A fascinating study published by Dutch psychologists shows that, when women are sexually aroused, their tolerance to disgust increases — not just regarding oral sex or other sexual acts specifically, but across the board. In the study, the group of sexually aroused women felt less disgusted when asked to touch a "bloody" bone actually, it was red ink or put their hands in a bowl of allegedly used condoms which were actually not used, but covered in lubricant. The study also included two other groups of women who were not sexually aroused first, who exhibited normal disgust and avoidance responses.
Sperm — about 1 to 5 percent of the semen — are the tadpole-like reproductive cells that contain half of the genetic information to create human offspring. The seminal plasma fluid, which is about 80 percent watermakes up the rest. For the most part, yes, the components that make up semen are safe to ingest.
Ah milk. The Dairy Council spends billions of dollars each year promoting the benefits of this cold, white drink. But have you ever wondered about the benefits of man milk?
Semen is known to contain hormones and proteins from the male, which could be useful to the mother to strengthen her immune system and improve tolerance. Scientists from Leiden University Medical Centre in the Netherlands tested their theory comparing the pregnancy history and oral sex habits of women. Oral exposure to seminal fluid seems to influence pregnancy outcome in a positive way.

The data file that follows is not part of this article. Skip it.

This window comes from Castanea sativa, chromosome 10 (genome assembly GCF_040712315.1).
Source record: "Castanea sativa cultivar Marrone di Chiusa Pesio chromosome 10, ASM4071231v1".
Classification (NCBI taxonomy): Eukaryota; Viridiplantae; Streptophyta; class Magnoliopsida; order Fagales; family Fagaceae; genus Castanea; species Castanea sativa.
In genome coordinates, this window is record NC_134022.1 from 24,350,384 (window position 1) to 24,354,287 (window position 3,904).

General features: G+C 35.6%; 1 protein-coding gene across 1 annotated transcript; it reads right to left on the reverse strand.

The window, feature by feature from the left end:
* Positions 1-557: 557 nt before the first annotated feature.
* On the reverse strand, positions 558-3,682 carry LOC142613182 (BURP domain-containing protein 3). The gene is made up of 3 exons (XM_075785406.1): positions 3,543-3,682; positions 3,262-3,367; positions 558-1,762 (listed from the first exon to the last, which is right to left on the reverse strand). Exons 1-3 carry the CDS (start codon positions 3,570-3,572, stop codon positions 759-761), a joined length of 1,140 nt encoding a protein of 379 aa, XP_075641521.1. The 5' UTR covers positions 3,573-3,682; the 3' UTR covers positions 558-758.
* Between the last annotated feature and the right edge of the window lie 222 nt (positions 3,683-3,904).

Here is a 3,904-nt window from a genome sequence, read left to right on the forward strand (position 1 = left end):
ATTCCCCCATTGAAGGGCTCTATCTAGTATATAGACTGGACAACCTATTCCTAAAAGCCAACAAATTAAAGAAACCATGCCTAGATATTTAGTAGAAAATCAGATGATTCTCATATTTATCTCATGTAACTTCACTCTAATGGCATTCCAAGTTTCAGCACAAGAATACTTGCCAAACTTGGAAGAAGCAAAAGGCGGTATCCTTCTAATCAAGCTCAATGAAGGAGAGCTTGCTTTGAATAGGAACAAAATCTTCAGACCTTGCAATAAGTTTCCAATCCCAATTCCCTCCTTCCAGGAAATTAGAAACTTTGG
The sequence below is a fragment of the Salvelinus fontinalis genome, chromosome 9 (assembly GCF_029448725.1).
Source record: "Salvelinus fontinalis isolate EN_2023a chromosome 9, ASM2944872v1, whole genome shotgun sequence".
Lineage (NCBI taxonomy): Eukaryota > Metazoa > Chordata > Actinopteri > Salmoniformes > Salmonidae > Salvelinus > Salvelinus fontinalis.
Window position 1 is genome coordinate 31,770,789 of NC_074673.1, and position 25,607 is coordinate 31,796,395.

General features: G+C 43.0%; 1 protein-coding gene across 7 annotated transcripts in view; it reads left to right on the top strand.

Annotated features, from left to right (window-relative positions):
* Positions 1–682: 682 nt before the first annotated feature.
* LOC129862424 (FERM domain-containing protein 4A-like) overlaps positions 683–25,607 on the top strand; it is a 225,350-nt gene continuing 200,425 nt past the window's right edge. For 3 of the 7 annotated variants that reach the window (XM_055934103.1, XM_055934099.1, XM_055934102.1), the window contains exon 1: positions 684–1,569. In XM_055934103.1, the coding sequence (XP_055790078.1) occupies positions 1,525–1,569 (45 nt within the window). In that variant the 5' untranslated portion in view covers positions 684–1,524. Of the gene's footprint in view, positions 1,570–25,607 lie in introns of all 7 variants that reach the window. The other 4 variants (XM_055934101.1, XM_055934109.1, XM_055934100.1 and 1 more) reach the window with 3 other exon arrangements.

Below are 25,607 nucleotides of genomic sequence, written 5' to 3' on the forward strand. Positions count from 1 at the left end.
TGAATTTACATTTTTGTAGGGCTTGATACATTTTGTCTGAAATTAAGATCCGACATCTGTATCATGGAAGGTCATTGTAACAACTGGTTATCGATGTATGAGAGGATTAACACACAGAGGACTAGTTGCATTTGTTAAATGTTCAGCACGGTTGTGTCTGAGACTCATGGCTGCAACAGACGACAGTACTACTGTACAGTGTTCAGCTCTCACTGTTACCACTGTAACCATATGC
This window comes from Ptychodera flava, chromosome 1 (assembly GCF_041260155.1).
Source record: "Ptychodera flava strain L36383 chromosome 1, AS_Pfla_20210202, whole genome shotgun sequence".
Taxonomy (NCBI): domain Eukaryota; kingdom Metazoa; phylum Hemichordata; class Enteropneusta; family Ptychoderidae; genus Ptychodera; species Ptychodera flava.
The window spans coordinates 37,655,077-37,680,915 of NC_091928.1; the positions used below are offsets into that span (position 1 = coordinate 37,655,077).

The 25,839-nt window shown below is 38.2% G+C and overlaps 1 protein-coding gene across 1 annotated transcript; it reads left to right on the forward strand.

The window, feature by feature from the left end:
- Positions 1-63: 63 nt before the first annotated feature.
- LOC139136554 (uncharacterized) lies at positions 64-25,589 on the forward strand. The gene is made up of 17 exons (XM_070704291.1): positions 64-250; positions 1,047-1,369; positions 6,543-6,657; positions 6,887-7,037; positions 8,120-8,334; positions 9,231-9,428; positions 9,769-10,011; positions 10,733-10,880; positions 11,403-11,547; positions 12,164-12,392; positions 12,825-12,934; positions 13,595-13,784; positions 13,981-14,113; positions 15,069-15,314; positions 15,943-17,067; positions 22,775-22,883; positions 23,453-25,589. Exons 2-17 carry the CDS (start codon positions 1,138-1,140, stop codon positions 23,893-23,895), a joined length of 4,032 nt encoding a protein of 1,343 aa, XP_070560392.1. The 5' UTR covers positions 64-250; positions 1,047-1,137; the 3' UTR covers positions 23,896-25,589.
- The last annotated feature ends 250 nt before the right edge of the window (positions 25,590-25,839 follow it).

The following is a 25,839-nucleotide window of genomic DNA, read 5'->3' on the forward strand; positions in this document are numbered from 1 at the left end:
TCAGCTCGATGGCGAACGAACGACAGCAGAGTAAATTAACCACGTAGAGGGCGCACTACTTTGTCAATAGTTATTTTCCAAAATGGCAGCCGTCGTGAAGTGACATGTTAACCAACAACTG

Choosing to swallow, spit out, or refrain from touching semen are all personal preferences that should be respected. Semen is made up of a few different components. Approximately 80 percent of semen is made up of water.
The Situation: Your friend loves sex—but she's not exactly tied down to one guy, and even when she is, one fact remains constant: She loves giving oral, and she always swallows. No shame in that, you think—to each her own. But what about all that man juice?
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Scientists at Leiden University Medical Centre, a respected college hospital in the Netherlands, gathered a relatively small sample of 97 women under age 36 with at least three unexplained consecutive miscarriages before 20 weeks of gestation with the same partner. They also had a matched control group of women who had not experienced any complications with their pregnancy. All of the women were asked to fill out a questionnaire looking into their demographics, sexual behavior, health, and lifestyle.